Kenzie now has his own blog. I wrote the "About Me" section, but he's doing everything else without anything more than occasional technical help. I've put the link at the top left of this page. He'd love some comments!
Kenzie's listening to KGSR on the radio and creating his own Yu-Gi-Oh cards with colored pencils. The electric pencil sharpener that sits on our kitchen table is getting quite a workout. Each card has an extra-high attack and defense, and most of them say things like, "No one can win against him."
Terry's put up a few ads about in-home computer software tutoring and is now out helping a man learn Macromedia Dreamweaver. His prices are so competitive, and he's such a wonderful instructor, that I can see this taking off in a big way. We're crossing our fingers.
I'm working on the magazine while craving a portobello mushroom burger. I had my first one last week, and I've been drooling for more ever since - and this from a girl who once hated all mushrooms. Suddenly, this is my favorite sandwich - a portobello mushroom grilled in olive oil and a slice of provolone cheese on homemade bread. Maybe I need to make a quick trip to the grocery....
Well, fifteen pounds of honey, three limes and several ounces of dried hibiscus and chamomile, and we'll soon have a new mead to try out. The house smells lovely - more tea-like than honey-like - and the sink is filled with strange beverage-making implements: a huge funnel, long tubes, pitchers, scrub brushes, wire mesh and a giant stock pot. Time to do the dishes and wash the honey from the floor....
We've spent the morning watching Nickel Creek videos and discussing instruments, music genres (and their blendings), talent, fame, etc. Kenzie has always loved to watch Sara Watkins, and he sits with rapt attention whenever she sings. My first celebrity crush? Chad Allen (and I still have the photo and form letter he sent back... somewhere). Kenzie's first celebrity crush (three years strong, now) is arguably much more talented. Unfortunately, Nickel Creek's not coming to Austin any time soon (save for the Austin City Limits Music Festival in September - way too pricey for us), so he'll have to be content with their cds and videos. I wonder if they have any posters....
We got a late start mowing the backyard this year, and now we're overrun with either deer ticks or brown dog ticks. I've driven myself nuts trying to figure out which they are. Deer ticks are potential transmitters of Lyme disease and will bite humans, while brown dog ticks are not transmitters of Lyme disease and are much less likely to bite humans. So, hopefully, they're brown dog ticks!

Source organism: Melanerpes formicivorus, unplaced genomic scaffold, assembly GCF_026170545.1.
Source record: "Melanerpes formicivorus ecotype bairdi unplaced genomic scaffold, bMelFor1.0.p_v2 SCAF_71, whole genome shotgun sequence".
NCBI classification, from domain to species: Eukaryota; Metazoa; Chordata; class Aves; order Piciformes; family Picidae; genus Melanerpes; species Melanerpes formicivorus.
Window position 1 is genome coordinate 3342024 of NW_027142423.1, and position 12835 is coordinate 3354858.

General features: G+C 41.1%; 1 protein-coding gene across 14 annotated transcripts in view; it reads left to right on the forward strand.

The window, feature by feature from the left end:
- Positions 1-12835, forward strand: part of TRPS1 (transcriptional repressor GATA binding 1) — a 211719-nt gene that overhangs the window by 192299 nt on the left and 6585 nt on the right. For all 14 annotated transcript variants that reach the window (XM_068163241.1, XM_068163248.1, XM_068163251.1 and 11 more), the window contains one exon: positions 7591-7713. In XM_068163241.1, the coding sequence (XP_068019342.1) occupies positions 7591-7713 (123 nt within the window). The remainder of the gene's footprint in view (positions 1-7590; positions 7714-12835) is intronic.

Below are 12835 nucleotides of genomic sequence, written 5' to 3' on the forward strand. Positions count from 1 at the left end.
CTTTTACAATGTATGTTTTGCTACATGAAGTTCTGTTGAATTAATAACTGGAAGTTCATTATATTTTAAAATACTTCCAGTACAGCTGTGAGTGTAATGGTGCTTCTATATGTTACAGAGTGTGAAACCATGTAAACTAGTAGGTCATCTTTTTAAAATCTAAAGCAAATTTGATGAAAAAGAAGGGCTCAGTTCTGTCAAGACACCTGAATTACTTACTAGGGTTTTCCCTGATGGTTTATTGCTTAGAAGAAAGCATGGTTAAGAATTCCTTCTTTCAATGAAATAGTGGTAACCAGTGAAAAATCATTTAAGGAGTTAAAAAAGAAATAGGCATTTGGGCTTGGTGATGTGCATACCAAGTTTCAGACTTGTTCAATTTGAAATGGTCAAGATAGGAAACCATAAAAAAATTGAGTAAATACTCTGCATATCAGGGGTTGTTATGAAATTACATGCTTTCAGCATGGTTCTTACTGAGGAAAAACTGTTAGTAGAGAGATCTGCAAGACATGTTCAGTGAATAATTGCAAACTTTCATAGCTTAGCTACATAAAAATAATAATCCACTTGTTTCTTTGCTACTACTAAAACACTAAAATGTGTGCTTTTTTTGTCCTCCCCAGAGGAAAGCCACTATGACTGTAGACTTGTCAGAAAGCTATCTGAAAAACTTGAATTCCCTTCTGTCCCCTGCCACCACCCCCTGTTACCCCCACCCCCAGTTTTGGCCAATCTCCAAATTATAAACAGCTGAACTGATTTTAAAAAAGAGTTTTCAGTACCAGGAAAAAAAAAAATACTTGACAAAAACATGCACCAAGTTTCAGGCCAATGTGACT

In any case, the yard is mowed, the dogs are on flea and tick medication and get a thorough checking-over several times a day, and Kenzie is subject to a quick nightly inspection.
Just thinking about it gives me that creepy crawly feeling like there's a tick walking through my arm hairs. <shudder>
From what I've read, simply mowing the grass should do the trick. Ticks would rather live in shady, moist places. Without the tall grass, there's really nowhere for them to thrive in our backyard. We'll see what happens.
Kenzie has rediscovered his love for Trout Fishing in America. He's been singing their songs all day, and he's desperately wanting to see them again (he saw them - and talked with them extensively - about three years ago).
I've finally finished up most of the family/personal projects and problems I've been dealing with over the past several weeks, and I'm tying up and polishing the newest issue of the magazine. Better late than never, and it will certainly feel good to have it finished and to start on the next issue. Oh, how I long for a few assistants to keep the magazine on track, even when other parts of my life require all my attention....
My mother returned to Tyler this weekend to help my grandmother pack up her home and move back to Pennsylvania (she's a snowbird from the north, spending the colder months in East Texas near where she grew up, and the warmer ones in Wellsboro, PA, the town to which she followed my grandfather). She's doing much better.
My mother came back with canned food from my grandmother's pantries, as well as photographs of my great grandmother's old house and a seventy-year-old watch that once belonged to her.
We always drive by Grandma Chapman's house when we visit my grandmother or my great aunts and uncles in Tyler, but there are usually people milling about out on the porch, so we never get a good, long look. It's usually the most exhilarating - and, ultimately, depressing - part of the trip. Why? The house is full of both dreams and problems....
My grandmother, Annie Jo Howey Thomas